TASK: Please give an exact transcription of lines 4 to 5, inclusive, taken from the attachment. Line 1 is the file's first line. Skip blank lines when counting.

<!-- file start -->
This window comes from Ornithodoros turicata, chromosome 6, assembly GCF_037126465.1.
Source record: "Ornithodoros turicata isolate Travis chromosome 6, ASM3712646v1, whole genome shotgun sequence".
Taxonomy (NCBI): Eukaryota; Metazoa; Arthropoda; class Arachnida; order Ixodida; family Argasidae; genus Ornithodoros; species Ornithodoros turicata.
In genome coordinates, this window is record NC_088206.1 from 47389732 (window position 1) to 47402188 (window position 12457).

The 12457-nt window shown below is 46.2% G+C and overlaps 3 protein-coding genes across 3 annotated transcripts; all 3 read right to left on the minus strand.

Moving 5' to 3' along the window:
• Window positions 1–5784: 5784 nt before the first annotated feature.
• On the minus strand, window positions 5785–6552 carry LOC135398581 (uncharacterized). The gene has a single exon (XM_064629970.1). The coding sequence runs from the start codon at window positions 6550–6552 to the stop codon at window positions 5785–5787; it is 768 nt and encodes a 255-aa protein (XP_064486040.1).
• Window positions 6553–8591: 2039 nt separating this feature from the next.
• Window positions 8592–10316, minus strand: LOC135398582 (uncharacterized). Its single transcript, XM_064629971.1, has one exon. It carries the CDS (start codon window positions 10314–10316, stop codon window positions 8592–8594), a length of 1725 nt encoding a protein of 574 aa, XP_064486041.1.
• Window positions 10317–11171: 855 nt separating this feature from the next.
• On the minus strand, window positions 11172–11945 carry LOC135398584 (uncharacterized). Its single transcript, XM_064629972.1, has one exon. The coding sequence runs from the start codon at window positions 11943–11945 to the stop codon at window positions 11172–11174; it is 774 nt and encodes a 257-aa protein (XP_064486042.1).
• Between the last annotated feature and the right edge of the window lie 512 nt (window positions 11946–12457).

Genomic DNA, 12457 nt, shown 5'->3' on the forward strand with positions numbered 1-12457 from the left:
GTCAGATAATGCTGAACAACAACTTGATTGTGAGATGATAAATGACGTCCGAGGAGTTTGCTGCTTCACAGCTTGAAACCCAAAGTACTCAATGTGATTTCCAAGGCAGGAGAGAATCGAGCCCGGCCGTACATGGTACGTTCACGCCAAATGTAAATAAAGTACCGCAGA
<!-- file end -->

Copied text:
In genome coordinates, this window is record NC_088206.1 from 47389732 (window position 1) to 47402188 (window position 12457).

The 12457-nt window shown below is 46.2% G+C and overlaps 3 protein-coding genes across 3 annotated transcripts; all 3 read right to left on the minus strand.